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Tandem’s Control-IQ System Increases Time in Range and Lowers A1C in People with Type 1 Diabetes

By Jeemin Kwon and Adam Brown

The automated insulin delivery system with Dexcom’s G6 aims to launch in the US by the end of the year for those ages 14+; first system with auto boluses and no fingerstick calibration

At the American Diabetes Association’s (ADA) 79th Scientific Sessions, researchers shared highly anticipated results from Tandem’s Control-IQ hybrid closed loop pivotal trial. Control-IQ is an automated insulin delivery (AID) system comprised of the t:slim X2 insulin pump, the Dexcom G6 CGM, and an algorithm built into the pump that adjusts basal insulin delivery and gives automatic correction boluses. The outcomes from this trial were very impressive: Control-IQ helped people spend 2.6 more hours per day in-range (70-180 mg/dl) and lowered A1C by 0.3% more than the group with the same pump and CGM without automation – this is another example where the A1C change is positive, but boy does the time-in-range change explain how much better people did, beyond just the A1C change! These positive results will be submitted to the FDA soon with a US launch (14+ years) expected in 2019, depending on FDA approval. It’s very well agreed that diabetes should be simpler and easier and here’s great news on that front - for those already with the Dexcom G6 and the t:slim X2 pump, getting access to Control-IQ when it is available will be a simple remote software upgrade at home!

Want to know more about the trial? The trial had 168 participants ages 14-71 and followed them for six months. Comparing the Control-IQ hybrid closed loop vs. the same pump and CGM with no automatic correction boluses:

  • Time-in-range (TIR) was 2.6 hours per day better with Control-IQ (70% vs. 59%), with most of the benefit from users spending 2.4 fewer hours per day above 180 mg/dl

  • A1C was 0.3% lower with Control-IQ (7.1% vs. 7.4%)

  • Average blood glucose was 14 mg/dl lower with Control-IQ (156 mg/dl vs. 170 mg/dl)

  • Time below 70 mg/dl was low (less than 2%) in both groups, though Control-IQ did slightly better at reducing time below 70 mg/dl by 13 minutes. That may not sound like so much to everyone but it’s six and a half hours a month less time that participants were hypoglycemic!

With Control-IQ, the time-in-range benefits existed for every level of starting A1C – a positive sign that Control-IQ can help those already at a low A1C and those with an A1C above 8%. Remarkably, all 168 participants completed the study, and Control-IQ users spent 92% of the six months with closed loop active.

In the study questionnaire, people scored Control-IQ:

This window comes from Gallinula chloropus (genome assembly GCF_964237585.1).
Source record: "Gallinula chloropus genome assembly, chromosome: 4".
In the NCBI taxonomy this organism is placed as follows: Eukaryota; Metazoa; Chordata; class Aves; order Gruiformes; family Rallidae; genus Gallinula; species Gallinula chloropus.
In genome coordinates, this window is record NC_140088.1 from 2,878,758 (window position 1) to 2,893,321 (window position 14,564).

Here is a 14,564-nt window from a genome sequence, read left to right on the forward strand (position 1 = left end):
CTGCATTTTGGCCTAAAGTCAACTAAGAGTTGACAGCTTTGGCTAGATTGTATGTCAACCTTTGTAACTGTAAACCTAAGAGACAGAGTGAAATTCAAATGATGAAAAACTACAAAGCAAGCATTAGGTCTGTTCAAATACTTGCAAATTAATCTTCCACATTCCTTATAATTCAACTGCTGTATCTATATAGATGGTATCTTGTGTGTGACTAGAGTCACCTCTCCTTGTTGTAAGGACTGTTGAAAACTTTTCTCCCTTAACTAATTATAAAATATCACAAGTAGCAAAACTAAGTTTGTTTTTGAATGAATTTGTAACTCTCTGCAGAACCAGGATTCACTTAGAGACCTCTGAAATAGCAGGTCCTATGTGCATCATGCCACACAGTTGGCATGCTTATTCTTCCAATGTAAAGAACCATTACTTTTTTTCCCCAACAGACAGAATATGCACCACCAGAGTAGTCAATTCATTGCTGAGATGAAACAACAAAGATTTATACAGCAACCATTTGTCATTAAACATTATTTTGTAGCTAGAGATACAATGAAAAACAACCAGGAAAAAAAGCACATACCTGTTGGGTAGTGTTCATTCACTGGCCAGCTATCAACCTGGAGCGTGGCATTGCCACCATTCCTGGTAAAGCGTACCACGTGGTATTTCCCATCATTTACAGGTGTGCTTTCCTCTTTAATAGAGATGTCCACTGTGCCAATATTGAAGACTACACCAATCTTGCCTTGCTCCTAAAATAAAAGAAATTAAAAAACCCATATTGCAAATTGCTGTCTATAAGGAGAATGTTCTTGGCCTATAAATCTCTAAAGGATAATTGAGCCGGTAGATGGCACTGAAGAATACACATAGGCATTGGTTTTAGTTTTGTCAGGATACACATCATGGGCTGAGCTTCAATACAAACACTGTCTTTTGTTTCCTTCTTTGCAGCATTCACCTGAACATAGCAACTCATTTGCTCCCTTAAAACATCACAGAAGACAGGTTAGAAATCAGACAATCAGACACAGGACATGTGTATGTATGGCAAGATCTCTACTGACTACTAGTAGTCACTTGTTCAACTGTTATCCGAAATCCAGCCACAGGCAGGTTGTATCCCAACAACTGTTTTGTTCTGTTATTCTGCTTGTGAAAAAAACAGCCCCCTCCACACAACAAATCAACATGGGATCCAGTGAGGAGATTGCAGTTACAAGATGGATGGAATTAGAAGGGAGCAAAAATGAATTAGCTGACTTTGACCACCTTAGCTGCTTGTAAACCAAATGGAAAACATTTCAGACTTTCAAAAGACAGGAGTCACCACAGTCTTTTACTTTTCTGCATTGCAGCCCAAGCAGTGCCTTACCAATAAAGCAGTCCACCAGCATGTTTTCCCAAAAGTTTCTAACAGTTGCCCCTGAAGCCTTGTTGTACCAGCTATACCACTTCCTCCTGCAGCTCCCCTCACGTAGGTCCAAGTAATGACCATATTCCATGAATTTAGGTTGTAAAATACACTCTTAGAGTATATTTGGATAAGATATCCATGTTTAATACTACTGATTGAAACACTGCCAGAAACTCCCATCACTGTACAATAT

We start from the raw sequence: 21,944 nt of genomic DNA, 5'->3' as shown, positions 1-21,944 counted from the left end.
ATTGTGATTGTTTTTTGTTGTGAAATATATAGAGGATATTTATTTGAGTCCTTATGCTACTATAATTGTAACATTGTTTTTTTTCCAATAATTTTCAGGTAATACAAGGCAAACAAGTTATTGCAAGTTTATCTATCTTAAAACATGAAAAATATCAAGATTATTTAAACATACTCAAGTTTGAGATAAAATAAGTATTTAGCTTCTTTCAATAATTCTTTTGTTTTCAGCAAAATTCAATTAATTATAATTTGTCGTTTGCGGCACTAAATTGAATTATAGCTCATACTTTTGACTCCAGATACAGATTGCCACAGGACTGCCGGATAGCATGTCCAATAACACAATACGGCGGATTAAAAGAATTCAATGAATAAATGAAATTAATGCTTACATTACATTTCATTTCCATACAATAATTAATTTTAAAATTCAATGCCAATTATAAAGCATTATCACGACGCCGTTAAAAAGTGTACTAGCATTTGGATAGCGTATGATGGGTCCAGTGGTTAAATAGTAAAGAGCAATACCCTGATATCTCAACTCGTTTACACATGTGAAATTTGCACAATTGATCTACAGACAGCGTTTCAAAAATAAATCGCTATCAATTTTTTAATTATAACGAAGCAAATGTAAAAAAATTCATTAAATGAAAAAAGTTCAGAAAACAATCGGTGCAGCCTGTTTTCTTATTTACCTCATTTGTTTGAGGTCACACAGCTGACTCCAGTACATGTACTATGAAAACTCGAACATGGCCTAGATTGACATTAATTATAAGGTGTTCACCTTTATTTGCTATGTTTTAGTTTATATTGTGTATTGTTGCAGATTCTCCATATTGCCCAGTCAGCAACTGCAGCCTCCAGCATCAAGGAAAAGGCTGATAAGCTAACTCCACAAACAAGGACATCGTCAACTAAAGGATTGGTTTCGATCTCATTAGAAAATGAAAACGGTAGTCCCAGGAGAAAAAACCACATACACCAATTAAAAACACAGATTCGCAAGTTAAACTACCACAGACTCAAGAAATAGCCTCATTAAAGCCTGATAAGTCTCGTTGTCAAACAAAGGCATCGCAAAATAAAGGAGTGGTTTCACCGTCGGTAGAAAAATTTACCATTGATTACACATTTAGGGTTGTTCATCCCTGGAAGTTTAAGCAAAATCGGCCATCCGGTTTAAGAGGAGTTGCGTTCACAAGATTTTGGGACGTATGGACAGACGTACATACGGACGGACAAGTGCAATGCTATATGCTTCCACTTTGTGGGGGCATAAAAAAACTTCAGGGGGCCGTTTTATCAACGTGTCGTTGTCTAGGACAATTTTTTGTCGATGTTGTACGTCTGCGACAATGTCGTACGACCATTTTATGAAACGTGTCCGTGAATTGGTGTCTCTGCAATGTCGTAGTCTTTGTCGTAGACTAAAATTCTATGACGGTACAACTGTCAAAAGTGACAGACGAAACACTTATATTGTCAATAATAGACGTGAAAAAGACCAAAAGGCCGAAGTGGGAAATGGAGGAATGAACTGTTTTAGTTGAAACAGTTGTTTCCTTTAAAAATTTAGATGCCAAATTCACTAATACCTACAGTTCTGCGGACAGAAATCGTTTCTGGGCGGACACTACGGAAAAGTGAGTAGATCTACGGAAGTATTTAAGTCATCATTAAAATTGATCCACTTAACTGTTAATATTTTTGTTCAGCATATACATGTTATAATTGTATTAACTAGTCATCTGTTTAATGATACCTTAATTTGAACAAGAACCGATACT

• 4.8/5 on desire to continue using

  • 4.7/5 on ease of use

  • 4.6/5 on usefulness

  • 4.5/5 on trust

Control-IQ has no fingerstick CGM calibration (with the Dexcom G6), and no hassle of entering or exiting Auto Mode. These results will be submitted to FDA for Control-IQ to be approved for those aged 14+, though an additional trial for children is also currently recruiting to extend the age range down to six years. 

How does Control-IQ work to keep people in-range?

Control-IQ uses the TypeZero/Dexcom hybrid closed loop algorithm, which still requires all the normal pump settings (basal profile, insulin-to-carb ratio, insulin sensitivity factor. The system aims to keep users between 70-180 mg/dl as much as possible, using a combination of strategies. When the predicted CGM value is:

  • Above 160 mg/dl, it increases the basal insulin rate

  • Above 180 mg/dl, it gives a bolus

  • Below 112.5 mg/dl, it decreases basal insulin

  • Below 70 mg/dl, it turns off basal insulin

Users are still expected to bolus for meals. The automated correction boluses can occur up to once per hour during the day; if the person on the system doesn’t bolus, Control-IQ will “automate” and give approximately 60% of a full correction bolus with a target of 110 mg/dl. These boluses occur on top of the automatic basal rate.

During the day, the system targets a range of 112.5-160 mg/dl. It is more aggressive at night – the goal is to arrive at 112.5-120 mg/dl by the time the user wakes up. Control-IQ also has an “exercise mode” that changes the target to be closer to 140-160 mg/dl.

Dr. Aaron Kowalski, CEO of JDRF and a champion of automated insulin delivery development, stood up at ADA to say, “People will benefit – you see the overnight data, the reduction in hypoglycemia and hyperglycemia. I want to congratulate Tandem and Dexcom, and the competition in this space will provide more options that drive better outcomes.”

For more background on Control-IQ, click here.

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